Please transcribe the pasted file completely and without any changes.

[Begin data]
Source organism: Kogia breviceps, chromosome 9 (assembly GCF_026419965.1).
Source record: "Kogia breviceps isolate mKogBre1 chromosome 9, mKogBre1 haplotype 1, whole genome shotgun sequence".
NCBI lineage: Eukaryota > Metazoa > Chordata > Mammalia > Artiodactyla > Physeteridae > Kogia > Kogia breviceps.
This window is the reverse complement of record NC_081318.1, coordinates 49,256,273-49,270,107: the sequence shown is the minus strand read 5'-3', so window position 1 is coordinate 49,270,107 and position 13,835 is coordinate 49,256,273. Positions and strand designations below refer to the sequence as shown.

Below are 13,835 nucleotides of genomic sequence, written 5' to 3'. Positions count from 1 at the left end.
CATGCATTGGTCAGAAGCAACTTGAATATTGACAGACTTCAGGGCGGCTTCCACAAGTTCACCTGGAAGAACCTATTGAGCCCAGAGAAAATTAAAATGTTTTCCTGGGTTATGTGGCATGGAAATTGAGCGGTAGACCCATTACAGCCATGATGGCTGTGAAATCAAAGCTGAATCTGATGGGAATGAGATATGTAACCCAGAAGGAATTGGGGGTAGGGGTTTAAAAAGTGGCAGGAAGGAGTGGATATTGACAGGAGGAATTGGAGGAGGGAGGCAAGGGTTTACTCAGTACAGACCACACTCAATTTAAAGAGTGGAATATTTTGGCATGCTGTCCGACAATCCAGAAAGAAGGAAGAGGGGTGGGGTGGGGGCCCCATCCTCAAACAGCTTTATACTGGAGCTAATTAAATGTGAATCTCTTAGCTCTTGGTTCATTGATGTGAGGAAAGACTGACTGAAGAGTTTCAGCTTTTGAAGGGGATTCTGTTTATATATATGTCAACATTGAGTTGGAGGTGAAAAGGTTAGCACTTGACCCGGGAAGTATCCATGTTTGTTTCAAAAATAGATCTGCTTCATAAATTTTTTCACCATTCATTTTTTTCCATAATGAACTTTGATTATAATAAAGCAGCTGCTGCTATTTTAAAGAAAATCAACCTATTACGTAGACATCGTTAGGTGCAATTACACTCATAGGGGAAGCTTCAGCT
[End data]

Source organism: Kogia breviceps, chromosome 9 (assembly GCF_026419965.1).
Source record: "Kogia breviceps isolate mKogBre1 chromosome 9, mKogBre1 haplotype 1, whole genome shotgun sequence".
NCBI lineage: Eukaryota > Metazoa > Chordata > Mammalia > Artiodactyla > Physeteridae > Kogia > Kogia breviceps.
This window is the reverse complement of record NC_081318.1, coordinates 49,256,273-49,270,107: the sequence shown is the minus strand read 5'-3', so window position 1 is coordinate 49,270,107 and position 13,835 is coordinate 49,256,273. Positions and strand designations below refer to the sequence as shown.

Below are 13,835 nucleotides of genomic sequence, written 5' to 3'. Positions count from 1 at the left end.
CATGCATTGGTCAGAAGCAACTTGAATATTGACAGACTTCAGGGCGGCTTCCACAAGTTCACCTGGAAGAACCTATTGAGCCCAGAGAAAATTAAAATGTTTTCCTGGGTTATGTGGCATGGAAATTGAGCGGTAGACCCATTACAGCCATGATGGCTGTGAAATCAAAGCTGAATCTGATGGGAATGAGATATGTAACCCAGAAGGAATTGGGGGTAGGGGTTTAAAAAGTGGCAGGAAGGAGTGGATATTGACAGGAGGAATTGGAGGAGGGAGGCAAGGGTTTACTCAGTACAGACCACACTCAATTTAAAGAGTGGAATATTTTGGCATGCTGTCCGACAATCCAGAAAGAAGGAAGAGGGGTGGGGTGGGGGCCCCATCCTCAAACAGCTTTATACTGGAGCTAATTAAATGTGAATCTCTTAGCTCTTGGTTCATTGATGTGAGGAAAGACTGACTGAAGAGTTTCAGCTTTTGAAGGGGATTCTGTTTATATATATGTCAACATTGAGTTGGAGGTGAAAAGGTTAGCACTTGACCCGGGAAGTATCCATGTTTGTTTCAAAAATAGATCTGCTTCATAAATTTTTTCACCATTCATTTTTTTCCATAATGAACTTTGATTATAATAAAGCAGCTGCTGCTATTTTAAAGAAAATCAACCTATTACGTAGACATCGTTAGGTGCAATTACACTCATAGGGGAAGCTTCAGCT